Fife Police Chief Brad Blackburn has resigned, effective Wednesday, and while City Hall’s official statement characterized it as a “long-planned departure,” some in the city are questioning whether it was voluntary.
The city announced Blackburn’s resignation in a news release Monday and described it as the end of an era for the Fife Police Department. Blackburn had been with the police force for 26 years, the last eight as chief.
City Manager Dave Zabell said Monday evening that he wouldn’t speculate about Blackburn’s decision to leave, nor would he disclose the terms of a separation agreement, but he said the chief has had “an amazing commitment to the organization.”
Assistant Chief Mark Mears will serve as interim chief.
Ken Luce – who formerly worked as Fife’s prosecutor and judge for a total of 20 years and currently has a private practice in the city – said he suspects there’s more to the story than the city is sharing.
The lifelong Fife resident said the chief’s resignation lacks transparency.
“There’s no stated reason for why they are getting rid of him,” Luce said. “Citizens deserve an explanation about why their chief is being let go.”
The News Tribune couldn’t reach Blackburn for comment Monday night.
In the city’s news release, he said he’ll always be proud of his service to the citizens of Fife.
“Leading the Department as Chief has been challenging, exciting, at times difficult, but never dull,” Blackburn said in the release.
In 2010, he drew media attention for rescuing a 69-year-old woman from a burning house in Tacoma while he was driving home.
Other less-than-dull moments occurred over the last several years, when the police department faced several investigations – some that included Blackburn – that led to the resignations of two officers in 2011. One broke the law and another engaged in an inappropriate relationship with a subordinate employee.
Blackburn and two members of his command staff faced allegations of inappropriate conduct and discrimination. But an outside investigator determined in 2011 that the conduct either did not happen or could not be proven.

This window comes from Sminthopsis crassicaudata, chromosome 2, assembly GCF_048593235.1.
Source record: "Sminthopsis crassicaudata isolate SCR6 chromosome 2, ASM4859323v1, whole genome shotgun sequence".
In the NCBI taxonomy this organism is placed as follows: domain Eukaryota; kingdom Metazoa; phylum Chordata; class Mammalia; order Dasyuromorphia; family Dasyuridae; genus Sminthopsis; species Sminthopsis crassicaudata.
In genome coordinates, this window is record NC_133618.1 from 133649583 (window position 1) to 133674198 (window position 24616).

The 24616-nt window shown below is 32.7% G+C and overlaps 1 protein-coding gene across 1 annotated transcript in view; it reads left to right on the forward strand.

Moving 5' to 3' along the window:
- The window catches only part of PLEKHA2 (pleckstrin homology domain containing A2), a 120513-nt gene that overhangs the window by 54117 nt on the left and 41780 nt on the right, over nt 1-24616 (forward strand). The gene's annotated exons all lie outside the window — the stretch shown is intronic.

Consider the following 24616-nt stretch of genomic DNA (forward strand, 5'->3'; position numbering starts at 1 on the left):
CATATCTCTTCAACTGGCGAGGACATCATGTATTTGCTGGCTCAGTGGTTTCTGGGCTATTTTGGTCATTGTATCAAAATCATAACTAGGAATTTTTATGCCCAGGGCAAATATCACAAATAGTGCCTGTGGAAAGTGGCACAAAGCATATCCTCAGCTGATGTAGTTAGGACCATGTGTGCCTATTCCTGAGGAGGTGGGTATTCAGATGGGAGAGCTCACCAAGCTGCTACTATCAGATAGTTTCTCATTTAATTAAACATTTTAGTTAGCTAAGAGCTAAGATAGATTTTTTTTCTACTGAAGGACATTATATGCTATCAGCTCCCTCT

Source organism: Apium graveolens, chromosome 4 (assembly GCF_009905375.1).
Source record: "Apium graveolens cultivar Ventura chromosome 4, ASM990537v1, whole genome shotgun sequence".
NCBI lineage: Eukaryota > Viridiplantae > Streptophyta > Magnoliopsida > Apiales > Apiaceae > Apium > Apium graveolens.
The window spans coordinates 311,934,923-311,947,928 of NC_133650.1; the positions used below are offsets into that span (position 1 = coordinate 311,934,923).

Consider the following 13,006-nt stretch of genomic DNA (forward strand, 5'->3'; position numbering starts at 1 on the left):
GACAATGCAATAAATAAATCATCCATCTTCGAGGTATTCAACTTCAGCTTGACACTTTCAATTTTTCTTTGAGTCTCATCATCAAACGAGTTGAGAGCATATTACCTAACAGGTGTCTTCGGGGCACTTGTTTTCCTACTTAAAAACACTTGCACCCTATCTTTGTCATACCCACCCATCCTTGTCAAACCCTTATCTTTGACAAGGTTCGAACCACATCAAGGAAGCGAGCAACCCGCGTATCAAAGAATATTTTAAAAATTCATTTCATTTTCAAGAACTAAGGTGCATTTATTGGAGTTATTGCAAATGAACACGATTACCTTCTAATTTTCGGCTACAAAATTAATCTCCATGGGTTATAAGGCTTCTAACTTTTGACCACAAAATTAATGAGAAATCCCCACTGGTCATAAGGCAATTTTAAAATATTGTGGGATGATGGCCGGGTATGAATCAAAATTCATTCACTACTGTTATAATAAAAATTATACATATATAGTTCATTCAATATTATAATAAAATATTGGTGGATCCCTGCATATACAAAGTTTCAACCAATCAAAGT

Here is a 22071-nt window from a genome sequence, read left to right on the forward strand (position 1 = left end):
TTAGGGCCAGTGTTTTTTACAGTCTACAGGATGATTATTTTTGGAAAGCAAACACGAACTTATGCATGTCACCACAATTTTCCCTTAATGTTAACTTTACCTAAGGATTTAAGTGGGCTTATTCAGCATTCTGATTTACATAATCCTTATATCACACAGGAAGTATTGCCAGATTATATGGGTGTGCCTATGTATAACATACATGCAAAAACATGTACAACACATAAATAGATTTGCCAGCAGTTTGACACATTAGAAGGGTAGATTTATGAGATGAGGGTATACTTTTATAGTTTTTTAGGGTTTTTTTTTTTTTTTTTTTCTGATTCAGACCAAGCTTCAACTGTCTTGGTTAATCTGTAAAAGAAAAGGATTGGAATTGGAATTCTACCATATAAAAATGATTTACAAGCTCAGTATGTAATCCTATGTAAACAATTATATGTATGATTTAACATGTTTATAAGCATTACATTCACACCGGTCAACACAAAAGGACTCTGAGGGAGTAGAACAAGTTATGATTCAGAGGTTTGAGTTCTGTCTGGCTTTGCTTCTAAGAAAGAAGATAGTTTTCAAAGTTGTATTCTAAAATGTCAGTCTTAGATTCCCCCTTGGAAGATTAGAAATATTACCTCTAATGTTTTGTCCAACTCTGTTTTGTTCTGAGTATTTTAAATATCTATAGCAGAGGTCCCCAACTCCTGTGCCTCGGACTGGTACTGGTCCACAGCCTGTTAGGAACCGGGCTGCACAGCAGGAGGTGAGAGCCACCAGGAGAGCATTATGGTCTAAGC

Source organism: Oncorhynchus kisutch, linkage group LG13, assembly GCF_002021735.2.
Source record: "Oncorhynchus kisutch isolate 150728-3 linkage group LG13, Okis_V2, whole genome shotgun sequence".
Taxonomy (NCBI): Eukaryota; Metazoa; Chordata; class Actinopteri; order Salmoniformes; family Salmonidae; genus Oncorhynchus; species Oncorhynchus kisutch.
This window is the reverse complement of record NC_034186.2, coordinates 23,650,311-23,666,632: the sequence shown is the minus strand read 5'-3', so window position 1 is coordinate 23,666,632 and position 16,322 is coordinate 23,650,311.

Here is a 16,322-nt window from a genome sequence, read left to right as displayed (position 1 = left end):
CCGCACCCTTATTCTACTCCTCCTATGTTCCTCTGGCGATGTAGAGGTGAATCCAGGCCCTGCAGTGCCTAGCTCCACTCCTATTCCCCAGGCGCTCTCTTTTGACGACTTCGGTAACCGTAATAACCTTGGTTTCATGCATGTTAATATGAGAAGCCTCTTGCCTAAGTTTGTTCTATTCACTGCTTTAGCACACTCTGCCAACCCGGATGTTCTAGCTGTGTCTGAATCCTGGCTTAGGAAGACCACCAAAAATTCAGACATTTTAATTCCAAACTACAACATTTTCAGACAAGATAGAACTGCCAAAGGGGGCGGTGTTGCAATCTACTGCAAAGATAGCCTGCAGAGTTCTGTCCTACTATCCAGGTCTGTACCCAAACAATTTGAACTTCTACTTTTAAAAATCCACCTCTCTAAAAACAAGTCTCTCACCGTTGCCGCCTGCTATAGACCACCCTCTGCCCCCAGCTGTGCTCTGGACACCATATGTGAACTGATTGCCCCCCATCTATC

Despite the period of instability, Blackburn is regarded for leaving the department in “solid financial and organizational shape,” according to the city’s release.
Blackburn, 53, started his law enforcement career in 1988 as a Fife police officer. He worked his way through the ranks until he was made chief in 2006.
“The Chief has been engaged in the community, and region, in ways that have made a profoundly positive difference for our residents and businesses," Fife Mayor Tim Curtis said in the city’s release. “I’d like to thank him for his tireless service to the community and wish him luck in his future endeavors.”
Luce said Blackburn is well liked by residents and local business owners.
Mike Seeger is one of those businessmen. The “flower-shop guy,” as he calls himself, has closely monitored Fife politics, and said something must have spurred what he believes is a forced resignation.
“Blackburn would never resign from this job,” Seeger said.
Zabell denied the claims of forced resignation and stressed that Blackburn is excited to “seek out new challenges” — the same wording attributed to Blackburn in the city’s news release.
“Brad is obviously going to leave a void,” Zabell said Monday.